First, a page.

*1 Testing themes: this process can be tricky in a super elaborated theme, here are a couple of pointers:

  1. If you link to any external js or css library, try to use a local copy of the same.

  2. In your template.php file check for function that might have longer or endless loops as well as preprocess function and/or hook theme functions.

  3. Check other template file (page.tpl.php, etc) and look for raw PHP processing of arrays and objects.

  4. If using "Views" and views template files, then check then as well.

  5. Always double check the paths, optimize images, js and css files. Sometimes js files can have some heavy height when use multiple snippets of code in a single file.

*2 Testing modules: testing modules is a little different because the use of heavy manipulation with PHP is allowed. Here are some pointers:

  1. Community supported modules (CCK, Views, etc) have issues queue on drupal.org check them to see if there is any existing issue about your problem and if there is chances are that there might be a patch to fix it.

  2. Own custom coded module, well if you coded you have to fix it, right?. Double check your coding and check the functions usage against api.drupal.org, you might be using an overkilling function instead of a hook.

  3. Internet shared custom code module, do as in step 2, but this time you can also contact the original module writer and let him/her know about the problem.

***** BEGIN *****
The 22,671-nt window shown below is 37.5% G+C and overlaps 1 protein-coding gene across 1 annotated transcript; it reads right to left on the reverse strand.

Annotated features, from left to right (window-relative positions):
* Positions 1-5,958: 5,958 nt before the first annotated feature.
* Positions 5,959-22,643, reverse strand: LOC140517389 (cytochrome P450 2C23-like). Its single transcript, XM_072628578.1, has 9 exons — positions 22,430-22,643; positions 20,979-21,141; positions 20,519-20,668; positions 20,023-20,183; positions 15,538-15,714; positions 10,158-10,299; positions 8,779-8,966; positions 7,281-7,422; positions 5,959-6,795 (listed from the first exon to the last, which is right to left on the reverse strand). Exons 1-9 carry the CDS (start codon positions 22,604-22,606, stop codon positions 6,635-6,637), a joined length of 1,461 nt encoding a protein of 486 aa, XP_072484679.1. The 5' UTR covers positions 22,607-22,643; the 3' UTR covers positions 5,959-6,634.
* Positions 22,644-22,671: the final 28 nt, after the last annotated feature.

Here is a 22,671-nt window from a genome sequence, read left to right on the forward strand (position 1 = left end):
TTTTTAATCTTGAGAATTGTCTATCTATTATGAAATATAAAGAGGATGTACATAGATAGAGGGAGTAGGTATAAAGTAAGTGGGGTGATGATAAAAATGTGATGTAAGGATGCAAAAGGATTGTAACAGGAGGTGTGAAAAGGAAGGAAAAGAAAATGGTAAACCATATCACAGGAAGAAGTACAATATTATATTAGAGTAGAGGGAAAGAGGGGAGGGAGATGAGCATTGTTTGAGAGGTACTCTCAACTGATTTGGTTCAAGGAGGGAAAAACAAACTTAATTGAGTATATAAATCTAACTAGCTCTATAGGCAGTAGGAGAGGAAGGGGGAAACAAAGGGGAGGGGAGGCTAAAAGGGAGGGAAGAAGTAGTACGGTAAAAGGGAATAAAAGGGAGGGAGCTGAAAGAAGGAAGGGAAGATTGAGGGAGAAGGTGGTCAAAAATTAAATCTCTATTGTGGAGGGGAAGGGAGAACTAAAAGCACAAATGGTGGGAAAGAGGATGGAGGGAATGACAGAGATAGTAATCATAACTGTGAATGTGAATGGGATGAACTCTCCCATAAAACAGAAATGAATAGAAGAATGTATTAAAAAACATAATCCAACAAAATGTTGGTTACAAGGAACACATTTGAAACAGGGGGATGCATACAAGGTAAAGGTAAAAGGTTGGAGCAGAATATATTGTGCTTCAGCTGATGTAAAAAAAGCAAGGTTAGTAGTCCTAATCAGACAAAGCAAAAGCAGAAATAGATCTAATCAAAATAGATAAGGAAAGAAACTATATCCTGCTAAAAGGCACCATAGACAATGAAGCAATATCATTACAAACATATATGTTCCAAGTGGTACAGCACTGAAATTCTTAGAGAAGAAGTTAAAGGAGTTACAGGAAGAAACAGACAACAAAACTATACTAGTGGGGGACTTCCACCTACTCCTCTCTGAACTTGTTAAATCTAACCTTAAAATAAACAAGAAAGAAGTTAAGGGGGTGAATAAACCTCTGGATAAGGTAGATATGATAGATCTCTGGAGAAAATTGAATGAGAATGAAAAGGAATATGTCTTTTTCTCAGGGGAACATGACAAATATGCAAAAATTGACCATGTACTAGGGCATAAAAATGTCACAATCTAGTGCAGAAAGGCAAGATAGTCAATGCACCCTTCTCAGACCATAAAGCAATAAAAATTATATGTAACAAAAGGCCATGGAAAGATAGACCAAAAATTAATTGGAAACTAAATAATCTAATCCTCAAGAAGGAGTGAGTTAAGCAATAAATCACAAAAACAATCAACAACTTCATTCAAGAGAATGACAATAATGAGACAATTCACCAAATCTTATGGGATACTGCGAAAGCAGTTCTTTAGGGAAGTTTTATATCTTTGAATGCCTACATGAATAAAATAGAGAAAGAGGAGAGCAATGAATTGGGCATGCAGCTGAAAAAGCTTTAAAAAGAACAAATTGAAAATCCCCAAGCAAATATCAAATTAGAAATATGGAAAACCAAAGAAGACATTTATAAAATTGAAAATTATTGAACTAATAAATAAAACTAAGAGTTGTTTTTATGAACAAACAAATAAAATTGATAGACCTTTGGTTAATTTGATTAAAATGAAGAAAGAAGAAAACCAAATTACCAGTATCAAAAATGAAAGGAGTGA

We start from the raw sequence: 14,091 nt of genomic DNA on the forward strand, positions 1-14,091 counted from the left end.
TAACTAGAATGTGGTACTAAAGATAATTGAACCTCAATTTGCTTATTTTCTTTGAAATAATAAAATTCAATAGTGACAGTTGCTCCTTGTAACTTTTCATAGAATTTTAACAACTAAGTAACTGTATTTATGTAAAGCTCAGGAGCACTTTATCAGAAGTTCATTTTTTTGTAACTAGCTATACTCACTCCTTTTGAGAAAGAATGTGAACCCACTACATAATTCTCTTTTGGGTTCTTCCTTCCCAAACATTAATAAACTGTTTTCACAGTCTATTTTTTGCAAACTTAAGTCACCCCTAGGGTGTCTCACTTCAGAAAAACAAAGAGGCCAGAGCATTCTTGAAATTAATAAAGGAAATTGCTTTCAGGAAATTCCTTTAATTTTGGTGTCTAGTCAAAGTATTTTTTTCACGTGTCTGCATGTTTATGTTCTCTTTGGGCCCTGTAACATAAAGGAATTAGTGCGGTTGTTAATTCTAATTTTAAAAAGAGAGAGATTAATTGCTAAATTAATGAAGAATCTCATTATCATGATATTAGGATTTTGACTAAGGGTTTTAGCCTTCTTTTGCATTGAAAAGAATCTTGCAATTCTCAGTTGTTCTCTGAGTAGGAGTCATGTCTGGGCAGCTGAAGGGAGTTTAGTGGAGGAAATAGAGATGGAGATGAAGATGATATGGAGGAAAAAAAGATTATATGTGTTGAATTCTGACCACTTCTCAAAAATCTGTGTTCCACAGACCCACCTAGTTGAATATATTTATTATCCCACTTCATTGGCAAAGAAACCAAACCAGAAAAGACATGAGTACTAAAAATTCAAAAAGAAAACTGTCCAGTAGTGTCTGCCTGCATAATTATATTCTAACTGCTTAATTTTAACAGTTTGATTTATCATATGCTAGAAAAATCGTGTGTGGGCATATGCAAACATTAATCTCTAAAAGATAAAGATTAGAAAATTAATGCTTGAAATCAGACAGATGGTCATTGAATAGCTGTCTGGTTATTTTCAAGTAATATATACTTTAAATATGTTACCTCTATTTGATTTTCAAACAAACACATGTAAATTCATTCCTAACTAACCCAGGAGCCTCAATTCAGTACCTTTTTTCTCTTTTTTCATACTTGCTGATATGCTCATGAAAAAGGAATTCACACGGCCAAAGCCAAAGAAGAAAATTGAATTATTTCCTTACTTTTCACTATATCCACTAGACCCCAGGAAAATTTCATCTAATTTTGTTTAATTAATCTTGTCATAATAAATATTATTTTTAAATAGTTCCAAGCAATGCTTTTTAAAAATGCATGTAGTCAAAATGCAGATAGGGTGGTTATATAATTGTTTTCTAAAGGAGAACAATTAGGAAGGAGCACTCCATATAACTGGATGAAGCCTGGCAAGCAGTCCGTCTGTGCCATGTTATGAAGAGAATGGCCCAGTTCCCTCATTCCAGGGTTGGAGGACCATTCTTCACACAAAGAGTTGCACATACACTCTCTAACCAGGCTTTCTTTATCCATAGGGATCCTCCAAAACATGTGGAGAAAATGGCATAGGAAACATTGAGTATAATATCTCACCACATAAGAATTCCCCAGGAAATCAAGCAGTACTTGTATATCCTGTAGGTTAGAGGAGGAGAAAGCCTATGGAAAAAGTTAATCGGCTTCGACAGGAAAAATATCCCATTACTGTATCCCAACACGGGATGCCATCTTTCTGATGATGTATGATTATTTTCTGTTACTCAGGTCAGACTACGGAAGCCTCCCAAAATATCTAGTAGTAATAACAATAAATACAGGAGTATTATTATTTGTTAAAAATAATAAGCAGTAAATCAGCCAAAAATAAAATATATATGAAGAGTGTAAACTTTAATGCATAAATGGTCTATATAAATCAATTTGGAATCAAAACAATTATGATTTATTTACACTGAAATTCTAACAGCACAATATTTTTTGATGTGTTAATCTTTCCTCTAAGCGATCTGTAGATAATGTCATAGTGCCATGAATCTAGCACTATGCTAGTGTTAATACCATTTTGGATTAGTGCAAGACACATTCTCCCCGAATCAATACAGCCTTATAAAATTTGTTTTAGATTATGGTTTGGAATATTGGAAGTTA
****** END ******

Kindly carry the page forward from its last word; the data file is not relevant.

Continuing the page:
4. If your site is an upgrade ( D5 -> D6 -> D7 ) check the migration or upgrade scripts (usually in module.install file) you might need an extra "index" on the new table configuration to make the slow SQL query X faster.

  5. If you feel you have tunnel vision about the problem, step out for a bit and do some other activity completely un-related and then come back later to revisit the issue.

  6. If you ping point the issue on a section of code, but can not make heads or tails about how to fix it, try explaining what that section is suppost to do to a person that has no idea how to program or how Drupal work and be ready to be surprise.

Note: Don't be alarm if after re-building your site all start to work like a charm that is one of best features computers have.

  • 1
    I just re-installed a blank drupal and no delay. So next step is pushing my theme. However, it is gonna take a lot of time since I have to wait for half an hour for the issue to repeat
    – znat
    Aug 5, 2012 at 21:18
  • 1
    Glad to hear it does not seems to be a hardware or a server configuration issue. Please post back your findings.
    – Emil Orol
    Aug 6, 2012 at 3:58

Double check that you haven't deleted any modules without uninstalling them. This causes a delay because Drupal tries to find the files but they aren't there anymore.

Delete references in the variables table if the modules aren't existing anymore.


A Web APM such as newrelic is the best tool for tracking down performance issues. I've had sites calling one or two lines of code that did wonky things, loaded unnecessary arrays at weird times, and did other things that were pretty invisible until we tracked them down with an APM.


Someone mentioned that GoDaddy will be slow. Many cloud-based hosting companies will also have this initial delay because services like AWS have it. It's cheaper to have servers deprioritized automatically, and those servers will require a second or two to 'wake up.'